The direction the band is heading on these songs is great and time and again they showed their prowess at creating powerful songs, but throughout the evening I found myself wondering if Corgan had thought things out enough when he put together the live arrangements. The song structures would frequently break down in a way that would seem to create the perfect space for monster jams that, unfortunately, would never come. Instead the breaks would linger and notes would hang in the air unresolved. Maybe more time on the road and in the studio will help to develop these sections of the performance but one thing was perfectly clear, The Smashing Pumpkins are not a “Jamband.”
A little later in the set Corgan pulled a complete 180, strapped on an acoustic guitar and ran through six or seven songs including “1979” which he played completely solo and “Medellia of the Gray Skies,” which he broke out for the first time ever in concert. When his band members re-emerged and Corgan traded in the acoustic for an electric the show was approaching the two hour mark and showed no signs of slowing down.
The crowd, which had all night seemed either a little awestruck, or simply bored, finally came to life for the last 30 minutes or so of the set. A pathetic little mosh pit developed right in front of Corgan and the militant security forces had to squelch a potential crowd surfer but most importantly, there were finally fists being pumped in the air and heads bobbing along in unison, something was strangely lacking for much of the show. Maybe it was the lack of an opener to allow people to get their blood flowing (and their drink on,) or maybe it was simply a crowd of older fans who did not know the newer material.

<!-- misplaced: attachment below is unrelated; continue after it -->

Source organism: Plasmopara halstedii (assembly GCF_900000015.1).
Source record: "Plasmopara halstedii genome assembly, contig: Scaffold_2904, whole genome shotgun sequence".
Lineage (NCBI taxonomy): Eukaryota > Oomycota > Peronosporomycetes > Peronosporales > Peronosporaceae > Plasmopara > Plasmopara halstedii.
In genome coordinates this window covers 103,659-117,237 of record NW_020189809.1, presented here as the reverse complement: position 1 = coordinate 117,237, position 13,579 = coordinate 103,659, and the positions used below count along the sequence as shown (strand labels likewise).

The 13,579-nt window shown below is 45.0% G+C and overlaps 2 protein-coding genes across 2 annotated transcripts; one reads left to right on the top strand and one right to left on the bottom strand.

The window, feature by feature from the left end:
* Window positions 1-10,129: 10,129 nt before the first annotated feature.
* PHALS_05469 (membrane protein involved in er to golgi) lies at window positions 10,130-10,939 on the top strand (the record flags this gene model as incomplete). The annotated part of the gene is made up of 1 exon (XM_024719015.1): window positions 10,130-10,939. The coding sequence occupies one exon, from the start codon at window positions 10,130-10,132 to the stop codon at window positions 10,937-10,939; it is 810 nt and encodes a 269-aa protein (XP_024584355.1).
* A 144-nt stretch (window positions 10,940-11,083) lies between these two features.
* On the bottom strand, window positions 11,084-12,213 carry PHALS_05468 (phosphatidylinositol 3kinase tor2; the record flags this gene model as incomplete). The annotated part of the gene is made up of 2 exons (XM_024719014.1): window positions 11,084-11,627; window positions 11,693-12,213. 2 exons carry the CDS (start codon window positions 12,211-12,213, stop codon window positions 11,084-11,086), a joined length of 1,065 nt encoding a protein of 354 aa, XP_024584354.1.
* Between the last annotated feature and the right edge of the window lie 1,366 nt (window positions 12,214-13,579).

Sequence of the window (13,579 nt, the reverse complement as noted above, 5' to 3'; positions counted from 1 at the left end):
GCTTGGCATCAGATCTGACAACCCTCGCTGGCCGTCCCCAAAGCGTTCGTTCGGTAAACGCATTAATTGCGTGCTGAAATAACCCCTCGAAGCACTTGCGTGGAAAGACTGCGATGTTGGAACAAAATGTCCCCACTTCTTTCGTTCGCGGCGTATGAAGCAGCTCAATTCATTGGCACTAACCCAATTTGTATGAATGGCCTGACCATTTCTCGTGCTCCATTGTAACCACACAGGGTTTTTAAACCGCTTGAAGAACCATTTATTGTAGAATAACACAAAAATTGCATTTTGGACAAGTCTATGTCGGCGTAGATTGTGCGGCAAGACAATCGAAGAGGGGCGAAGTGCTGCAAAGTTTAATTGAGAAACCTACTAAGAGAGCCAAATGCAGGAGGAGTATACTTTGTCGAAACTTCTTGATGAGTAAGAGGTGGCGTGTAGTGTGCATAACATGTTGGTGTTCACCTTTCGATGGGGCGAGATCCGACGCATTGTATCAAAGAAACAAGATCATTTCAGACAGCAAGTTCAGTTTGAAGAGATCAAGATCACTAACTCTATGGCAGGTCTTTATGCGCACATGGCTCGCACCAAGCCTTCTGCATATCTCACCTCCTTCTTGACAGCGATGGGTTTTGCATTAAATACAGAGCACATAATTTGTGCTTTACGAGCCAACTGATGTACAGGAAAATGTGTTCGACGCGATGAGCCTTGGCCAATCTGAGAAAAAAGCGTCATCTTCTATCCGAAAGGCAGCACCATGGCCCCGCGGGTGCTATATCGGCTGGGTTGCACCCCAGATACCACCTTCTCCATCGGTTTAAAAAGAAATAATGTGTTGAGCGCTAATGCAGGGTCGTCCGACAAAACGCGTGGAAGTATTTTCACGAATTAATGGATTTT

Those who had jammed into The Ogden for the hits got a welcome surprise when the band delivered the powerhouse combination of “Soma,” “Cherub Rock,” and “Zero” near the end of the night before closing the set out with a surprisingly accurate version of Pink Floyd’s “Set the Controls for The Heart of the Sun” complete with a pair of tympanis.
When the band emerged for the requisite encore they launched into “Ava Adore” and closed the show with an appropriately chilling version of Simon and Garfunkel’s “The Sounds of Silence.”
Though the set was not littered with as many hits as some would expect from a 20th Anniversary show, it proved that The Smashing Pumpkins are still a viable creative entity and though it is largely Billy Corgan’s project at this point, it is impressive. The band is playing new songs, breaking out songs for the first time ever on tour and giving the audience solidly revamped versions of the classics. They are definitely not a nostalgia act, and if anything, Corgan is going out of his way to stay out of that realm. That fact might piss off some of the reviewers out there who want to hear Gish or Siamese Dream played in it’s entirety but it is refreshing to see a band who cut their teeth in the late 80’s acting like they never slowed down.
As Rome Burns
Bullet with Butterfly Wings
A Song for a Son
I am One Part 2
Medellia of the Gray Skies
Heavy Metal Machine
Set the Controls for the Heart of the Sun
The Sounds of Silence